Published February 11, 2014 by Gregg Schieve
I’m a big fan of the PBS TV show This Old House. Being a bit of a do-it-yourselfer, I love to watch the pros on this show “do it right.” In fact, in another life I think I would enjoy being a carpenter (except for the working outside in the winter part).
Anyway, back to the show…
The parts of the show that I especially like are the ones featuring Tom Silva and Norm Abram tackling a difficult carpentry problem on one of their project houses which are typically out of level or out of plumb. This forces Tom and Norm to creative some interesting work-arounds to adapt the new construction to the old structure. Their years of experience help them arrive at some effective solutions.
On a recent show, Tom and Norm came up with a clever way to lay a new wood floor in an old house. The problem was that the distance between the walls was not equal from one end of the room to the other. The flooring needed to run the entire length of the long main living space. It had to look nice, without any obvious visual imperfections.
Stay with me – this will relate to video production eventually.
Since this house’s walls were not perpendicular, Tom and Norm devised a plan to start installing the flooring in the center of the room and working evenly towards both walls. This way the center portions of the flooring looked perpendicular to the space and the uneven edges by the walls were less noticeable. The result was a beautifully installed wood floor that enhanced the space rather than detract from it.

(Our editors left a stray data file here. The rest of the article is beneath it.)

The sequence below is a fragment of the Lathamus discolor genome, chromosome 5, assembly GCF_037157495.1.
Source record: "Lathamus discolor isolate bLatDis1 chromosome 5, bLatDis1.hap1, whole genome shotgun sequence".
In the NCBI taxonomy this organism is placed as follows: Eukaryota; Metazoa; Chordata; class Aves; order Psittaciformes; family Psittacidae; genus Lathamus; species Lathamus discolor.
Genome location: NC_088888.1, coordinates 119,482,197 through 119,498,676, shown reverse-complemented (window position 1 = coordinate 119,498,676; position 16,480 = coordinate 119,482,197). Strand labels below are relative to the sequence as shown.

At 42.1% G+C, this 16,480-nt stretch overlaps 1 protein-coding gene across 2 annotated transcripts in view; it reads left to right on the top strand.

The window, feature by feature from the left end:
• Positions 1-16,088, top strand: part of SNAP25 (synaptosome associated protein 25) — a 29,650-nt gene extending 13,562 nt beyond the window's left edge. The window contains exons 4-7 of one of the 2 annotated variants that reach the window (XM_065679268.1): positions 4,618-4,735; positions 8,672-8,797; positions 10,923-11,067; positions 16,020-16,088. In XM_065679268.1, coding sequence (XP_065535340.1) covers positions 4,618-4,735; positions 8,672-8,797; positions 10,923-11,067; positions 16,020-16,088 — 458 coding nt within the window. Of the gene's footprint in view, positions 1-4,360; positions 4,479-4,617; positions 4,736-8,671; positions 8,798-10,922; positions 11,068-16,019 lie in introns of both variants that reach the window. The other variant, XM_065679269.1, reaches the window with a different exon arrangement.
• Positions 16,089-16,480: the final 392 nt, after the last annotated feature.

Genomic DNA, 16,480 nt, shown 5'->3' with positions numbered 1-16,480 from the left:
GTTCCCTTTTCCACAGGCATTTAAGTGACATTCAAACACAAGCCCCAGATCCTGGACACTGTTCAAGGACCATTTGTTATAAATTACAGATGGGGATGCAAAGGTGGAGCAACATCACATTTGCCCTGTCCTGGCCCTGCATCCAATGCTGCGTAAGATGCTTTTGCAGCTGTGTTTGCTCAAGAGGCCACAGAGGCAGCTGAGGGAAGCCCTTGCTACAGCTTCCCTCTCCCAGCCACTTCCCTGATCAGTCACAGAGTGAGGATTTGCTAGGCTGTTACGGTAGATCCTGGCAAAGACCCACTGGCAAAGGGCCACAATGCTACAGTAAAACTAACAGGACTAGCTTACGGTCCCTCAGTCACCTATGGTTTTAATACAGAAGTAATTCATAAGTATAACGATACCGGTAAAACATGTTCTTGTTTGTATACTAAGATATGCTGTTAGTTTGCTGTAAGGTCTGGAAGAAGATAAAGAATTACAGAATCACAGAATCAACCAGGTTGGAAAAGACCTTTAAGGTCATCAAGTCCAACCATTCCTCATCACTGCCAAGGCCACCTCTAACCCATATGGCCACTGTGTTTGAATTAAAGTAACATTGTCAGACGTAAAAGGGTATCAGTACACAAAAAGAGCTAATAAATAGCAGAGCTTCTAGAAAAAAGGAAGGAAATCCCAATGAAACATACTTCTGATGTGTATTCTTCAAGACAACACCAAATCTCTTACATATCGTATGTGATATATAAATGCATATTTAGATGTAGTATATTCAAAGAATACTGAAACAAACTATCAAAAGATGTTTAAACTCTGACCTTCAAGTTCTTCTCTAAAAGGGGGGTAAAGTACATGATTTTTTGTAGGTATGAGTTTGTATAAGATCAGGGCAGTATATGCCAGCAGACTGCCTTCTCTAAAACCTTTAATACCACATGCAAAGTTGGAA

Ok, here’s how this is related to video production.
When Tweedee Productions goes on location for a shoot, we go into a wide variety of settings. Now most of us think that our businesses, offices or homes look pretty nice. However, what is seen with the naked eye will look entirely different through a lens. Blank walls look lifeless and boring, that shelf unit in the back ground now looks cluttered and distracting, and those overhead lights will cast some ugly shadows.
But just as Tom and Norm have their tricks of the trade, we have our tricks to solving video problems. Our experience has taught us that a slash of light can perk up a boring blank wall. Or, removing clutter from a background will help the viewer focus on what an interview subject is saying. An out-of-focus background is even better. Or simply turning off overhead lights and adding light strategically helps to give a scene depth, warmth or a pleasant look.
Our experience helps us make quick, intuitive decisions on how to manage a scene so it will look good on camera. We have been in many challenging locations – locations that should not look as good as they eventually do on camera. Just like the projects on This Old House, the most important thing is how it looks in the end.
Below - the image on the top shows an every day classroom with plain walls and clutter. The bottom image shows a nicely composed shot, no distractions, and a soft back ground.
Tricks of the trade.